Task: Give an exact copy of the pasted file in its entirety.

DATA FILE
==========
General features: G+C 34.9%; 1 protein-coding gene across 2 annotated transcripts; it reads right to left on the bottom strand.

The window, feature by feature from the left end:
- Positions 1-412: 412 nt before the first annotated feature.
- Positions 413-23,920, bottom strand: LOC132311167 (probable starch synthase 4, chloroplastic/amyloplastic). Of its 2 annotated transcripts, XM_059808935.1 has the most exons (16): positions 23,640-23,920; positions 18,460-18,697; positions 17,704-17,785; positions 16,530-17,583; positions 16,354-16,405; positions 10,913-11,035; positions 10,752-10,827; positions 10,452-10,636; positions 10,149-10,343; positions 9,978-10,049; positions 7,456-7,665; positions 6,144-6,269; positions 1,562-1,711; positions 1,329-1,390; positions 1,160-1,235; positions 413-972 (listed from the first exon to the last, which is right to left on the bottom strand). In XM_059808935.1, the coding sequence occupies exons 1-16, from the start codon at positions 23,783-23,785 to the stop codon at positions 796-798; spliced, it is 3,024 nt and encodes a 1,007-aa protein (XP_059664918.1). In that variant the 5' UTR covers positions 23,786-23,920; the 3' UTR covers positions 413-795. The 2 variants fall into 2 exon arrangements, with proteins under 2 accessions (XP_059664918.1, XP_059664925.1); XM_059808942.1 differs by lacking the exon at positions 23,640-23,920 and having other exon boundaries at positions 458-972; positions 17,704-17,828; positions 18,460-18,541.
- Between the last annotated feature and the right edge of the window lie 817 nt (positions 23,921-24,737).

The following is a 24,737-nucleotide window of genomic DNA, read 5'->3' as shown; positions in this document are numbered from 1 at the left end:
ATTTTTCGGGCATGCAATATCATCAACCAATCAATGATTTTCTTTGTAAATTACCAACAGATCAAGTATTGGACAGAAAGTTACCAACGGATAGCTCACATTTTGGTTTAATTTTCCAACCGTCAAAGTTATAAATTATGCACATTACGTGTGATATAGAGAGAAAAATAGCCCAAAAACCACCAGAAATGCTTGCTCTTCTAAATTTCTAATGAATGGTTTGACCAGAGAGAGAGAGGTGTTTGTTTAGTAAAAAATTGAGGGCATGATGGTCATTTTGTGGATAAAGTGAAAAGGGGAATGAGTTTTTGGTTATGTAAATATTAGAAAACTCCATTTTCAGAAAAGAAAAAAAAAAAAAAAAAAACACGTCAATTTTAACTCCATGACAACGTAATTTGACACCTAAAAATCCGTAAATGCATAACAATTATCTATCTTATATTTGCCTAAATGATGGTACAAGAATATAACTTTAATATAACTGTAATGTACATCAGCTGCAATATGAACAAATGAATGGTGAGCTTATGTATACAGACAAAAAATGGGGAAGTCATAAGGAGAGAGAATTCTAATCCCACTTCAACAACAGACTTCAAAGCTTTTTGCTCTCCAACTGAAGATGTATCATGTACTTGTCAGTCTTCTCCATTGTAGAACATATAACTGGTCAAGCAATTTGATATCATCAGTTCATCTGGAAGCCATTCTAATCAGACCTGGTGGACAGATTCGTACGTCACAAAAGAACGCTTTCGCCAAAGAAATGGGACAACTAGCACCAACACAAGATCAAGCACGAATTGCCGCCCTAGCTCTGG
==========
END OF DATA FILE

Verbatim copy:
General features: G+C 34.9%; 1 protein-coding gene across 2 annotated transcripts; it reads right to left on the bottom strand.

The window, feature by feature from the left end:
- Positions 1-412: 412 nt before the first annotated feature.
- Positions 413-23,920, bottom strand: LOC132311167 (probable starch synthase 4, chloroplastic/amyloplastic). Of its 2 annotated transcripts, XM_059808935.1 has the most exons (16): positions 23,640-23,920; positions 18,460-18,697; positions 17,704-17,785; positions 16,530-17,583; positions 16,354-16,405; positions 10,913-11,035; positions 10,752-10,827; positions 10,452-10,636; positions 10,149-10,343; positions 9,978-10,049; positions 7,456-7,665; positions 6,144-6,269; positions 1,562-1,711; positions 1,329-1,390; positions 1,160-1,235; positions 413-972 (listed from the first exon to the last, which is right to left on the bottom strand). In XM_059808935.1, the coding sequence occupies exons 1-16, from the start codon at positions 23,783-23,785 to the stop codon at positions 796-798; spliced, it is 3,024 nt and encodes a 1,007-aa protein (XP_059664918.1). In that variant the 5' UTR covers positions 23,786-23,920; the 3' UTR covers positions 413-795. The 2 variants fall into 2 exon arrangements, with proteins under 2 accessions (XP_059664918.1, XP_059664925.1); XM_059808942.1 differs by lacking the exon at positions 23,640-23,920 and having other exon boundaries at positions 458-972; positions 17,704-17,828; positions 18,460-18,541.
- Between the last annotated feature and the right edge of the window lie 817 nt (positions 23,921-24,737).

The following is a 24,737-nucleotide window of genomic DNA, read 5'->3' as shown; positions in this document are numbered from 1 at the left end:
ATTTTTCGGGCATGCAATATCATCAACCAATCAATGATTTTCTTTGTAAATTACCAACAGATCAAGTATTGGACAGAAAGTTACCAACGGATAGCTCACATTTTGGTTTAATTTTCCAACCGTCAAAGTTATAAATTATGCACATTACGTGTGATATAGAGAGAAAAATAGCCCAAAAACCACCAGAAATGCTTGCTCTTCTAAATTTCTAATGAATGGTTTGACCAGAGAGAGAGAGGTGTTTGTTTAGTAAAAAATTGAGGGCATGATGGTCATTTTGTGGATAAAGTGAAAAGGGGAATGAGTTTTTGGTTATGTAAATATTAGAAAACTCCATTTTCAGAAAAGAAAAAAAAAAAAAAAAAAACACGTCAATTTTAACTCCATGACAACGTAATTTGACACCTAAAAATCCGTAAATGCATAACAATTATCTATCTTATATTTGCCTAAATGATGGTACAAGAATATAACTTTAATATAACTGTAATGTACATCAGCTGCAATATGAACAAATGAATGGTGAGCTTATGTATACAGACAAAAAATGGGGAAGTCATAAGGAGAGAGAATTCTAATCCCACTTCAACAACAGACTTCAAAGCTTTTTGCTCTCCAACTGAAGATGTATCATGTACTTGTCAGTCTTCTCCATTGTAGAACATATAACTGGTCAAGCAATTTGATATCATCAGTTCATCTGGAAGCCATTCTAATCAGACCTGGTGGACAGATTCGTACGTCACAAAAGAACGCTTTCGCCAAAGAAATGGGACAACTAGCACCAACACAAGATCAAGCACGAATTGCCGCCCTAGCTCTGG